It’s one of the great ironies of our time that we purportedly live in “the information age,” an age characterized by almost-universal access to computers, where people can transfer information freely and have instant access to knowledge that would have been difficult or impossible to find just a few years ago.
What makes this such a great irony is that even with all this information, we probably know less than ever before, or at the very least, we know less that is accurate. We could speculate all day over the reasons for this phenomenon.
A good argument is that with so many sources of information, it has become more difficult to tell the reputable ones from the less-reliable ones. Gone are the days when someone who wanted to disseminate information had to invest in a printer, or a television or radio station. Here in the digital world, anyone with a computer can publish, and anyone with a cell phone can “tweet.” While the technology has been miraculous, it has muddied the waters somewhat when it comes to knowing what to believe. And it’s not so much a case of truth versus untruth, but rather it’s a matter of presenting only limited information that ultimately causes one to reach the wrong conclusion.
This came to mind recently when I was dining in a restaurant located in a major Southern city and overheard a conversation between two young men. Judging from their appearance, they were professionals who probably made their living in an industry like banking or investing. Anyway, the gist of their lunchtime chatter was that they should have been farmers instead. Considering current commodity prices, one of them said, their only worry would be how to invest all of the cash that supposedly was rolling in by the truckload.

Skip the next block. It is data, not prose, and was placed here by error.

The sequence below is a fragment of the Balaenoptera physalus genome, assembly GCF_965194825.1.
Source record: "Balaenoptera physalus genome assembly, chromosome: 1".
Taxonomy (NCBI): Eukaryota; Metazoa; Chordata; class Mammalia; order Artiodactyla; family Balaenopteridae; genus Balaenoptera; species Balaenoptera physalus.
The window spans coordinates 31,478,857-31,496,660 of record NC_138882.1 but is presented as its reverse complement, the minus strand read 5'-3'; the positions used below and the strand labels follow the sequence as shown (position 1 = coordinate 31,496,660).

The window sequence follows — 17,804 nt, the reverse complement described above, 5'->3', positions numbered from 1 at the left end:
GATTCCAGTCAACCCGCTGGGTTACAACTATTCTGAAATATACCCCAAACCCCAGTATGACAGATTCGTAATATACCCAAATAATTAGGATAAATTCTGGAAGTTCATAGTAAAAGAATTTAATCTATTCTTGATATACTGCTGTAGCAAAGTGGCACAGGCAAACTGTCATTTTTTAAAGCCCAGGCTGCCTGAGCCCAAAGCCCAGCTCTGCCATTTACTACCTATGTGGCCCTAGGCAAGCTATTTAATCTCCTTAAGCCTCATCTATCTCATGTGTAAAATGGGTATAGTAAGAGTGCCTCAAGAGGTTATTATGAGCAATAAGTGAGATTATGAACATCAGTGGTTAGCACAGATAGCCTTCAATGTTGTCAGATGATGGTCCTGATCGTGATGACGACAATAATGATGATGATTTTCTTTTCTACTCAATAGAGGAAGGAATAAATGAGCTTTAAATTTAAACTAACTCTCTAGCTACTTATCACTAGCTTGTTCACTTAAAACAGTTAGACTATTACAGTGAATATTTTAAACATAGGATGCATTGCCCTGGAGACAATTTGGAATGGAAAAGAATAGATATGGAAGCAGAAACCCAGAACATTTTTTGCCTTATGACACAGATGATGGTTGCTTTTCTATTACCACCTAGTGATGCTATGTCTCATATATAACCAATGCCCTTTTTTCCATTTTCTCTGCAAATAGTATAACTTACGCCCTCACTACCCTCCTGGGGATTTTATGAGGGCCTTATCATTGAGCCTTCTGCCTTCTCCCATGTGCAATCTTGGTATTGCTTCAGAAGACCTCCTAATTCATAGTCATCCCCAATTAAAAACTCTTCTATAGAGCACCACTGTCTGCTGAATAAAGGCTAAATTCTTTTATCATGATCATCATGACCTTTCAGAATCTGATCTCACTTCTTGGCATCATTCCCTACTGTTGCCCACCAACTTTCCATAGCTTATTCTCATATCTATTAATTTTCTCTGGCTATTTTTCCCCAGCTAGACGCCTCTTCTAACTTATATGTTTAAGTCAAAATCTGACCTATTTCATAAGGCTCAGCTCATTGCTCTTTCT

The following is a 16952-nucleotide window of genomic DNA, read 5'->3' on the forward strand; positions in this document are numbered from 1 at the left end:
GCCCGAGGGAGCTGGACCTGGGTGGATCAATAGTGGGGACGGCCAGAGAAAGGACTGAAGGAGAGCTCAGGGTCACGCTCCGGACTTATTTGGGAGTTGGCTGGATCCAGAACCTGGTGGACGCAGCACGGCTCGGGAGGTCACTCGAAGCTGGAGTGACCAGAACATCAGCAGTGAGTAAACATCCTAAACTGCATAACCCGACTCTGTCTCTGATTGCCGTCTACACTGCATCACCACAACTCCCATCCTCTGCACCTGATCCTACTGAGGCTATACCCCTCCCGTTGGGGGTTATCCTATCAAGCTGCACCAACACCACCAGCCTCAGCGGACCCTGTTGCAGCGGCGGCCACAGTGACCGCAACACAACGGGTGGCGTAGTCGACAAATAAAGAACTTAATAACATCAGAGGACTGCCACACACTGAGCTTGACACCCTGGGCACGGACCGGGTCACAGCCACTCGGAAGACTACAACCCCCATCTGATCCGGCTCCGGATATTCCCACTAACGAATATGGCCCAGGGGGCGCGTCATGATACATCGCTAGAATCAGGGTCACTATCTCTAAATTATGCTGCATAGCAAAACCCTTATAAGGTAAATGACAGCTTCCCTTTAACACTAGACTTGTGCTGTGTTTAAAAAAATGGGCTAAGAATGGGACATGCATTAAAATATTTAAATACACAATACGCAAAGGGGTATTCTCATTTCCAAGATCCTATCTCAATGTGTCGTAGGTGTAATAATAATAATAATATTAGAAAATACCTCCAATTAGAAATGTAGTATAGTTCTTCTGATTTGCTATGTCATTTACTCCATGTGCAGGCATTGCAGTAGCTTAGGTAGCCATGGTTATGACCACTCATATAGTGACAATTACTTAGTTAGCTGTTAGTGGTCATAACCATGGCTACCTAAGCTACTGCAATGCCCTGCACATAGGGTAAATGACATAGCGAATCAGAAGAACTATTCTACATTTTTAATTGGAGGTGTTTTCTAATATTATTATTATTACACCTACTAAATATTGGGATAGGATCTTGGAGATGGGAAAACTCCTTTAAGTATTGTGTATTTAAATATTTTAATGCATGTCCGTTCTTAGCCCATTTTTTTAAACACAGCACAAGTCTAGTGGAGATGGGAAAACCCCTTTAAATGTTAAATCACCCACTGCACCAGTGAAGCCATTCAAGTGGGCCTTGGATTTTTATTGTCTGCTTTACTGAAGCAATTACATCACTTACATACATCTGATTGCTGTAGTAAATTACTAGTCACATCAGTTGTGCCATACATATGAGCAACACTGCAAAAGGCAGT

Bless ‘em. They don’t know any better.
They’ve undoubtedly been reading, listening to, or watching some form of the “popular” press, the same media that, in the past, paid scant attention to commodity prices when they were at their lowest point. But suddenly, commodity prices are the focus of their attention, especially since prices are at record-highs, and especially since the farm bill is becoming a favorite target of those wishing to reduce the budget deficit.
Unfortunately, only part of the story is being reported, the part that tells about how worldwide demand and current weather problems are pushing cotton, corn, wheat and soybean prices to levels that could not have been imagined only a few short months ago. Even peanut prices are being talked about, thanks to the mythical “National Posted Price.”
This is all some people know about the current state of farming, including the two young men I mentioned earlier.
But I have to say that during my travels in recent months, I haven’t seen any truckloads of cash bouncing down the rural roads of Alabama, Georgia or Florida. I have seen some incredibly skippy crop stands, thanks in large part to one of the driest planting seasons on record. I’ve seen a look of weariness in the eyes of farmers who have had little to no sleep because they’ve had to run irrigation systems around-the-clock.
I’ve also seen a look of disappointment in the faces of many farmers because in the past, they’ve been advised not to be greedy, and to go ahead and contract their crops for a price that’ll cover their costs and hopefully leave a small profit. They’ve followed this time-honored advice, only to watch prices skyrocket along with the costs of many inputs.
In addition, I’ve seen a look of puzzlement in the eyes of producers who wonder why the federal government is posting a price of nearly $950 per ton for peanuts, yet no one is offering this price. And even further, how can the government of the United States keep secret the formula for reaching such a price?
Even in the information age, when the most insignificant piece of data is a mere keystroke away, the majority of the U.S. population hasn’t the faintest idea how farmers are making their living. They may know every detail of a sensational murder trial in Florida, but all they know of farming is that prices are high, which means that someone must be getting rich.
What they don’t know about farming is a lot.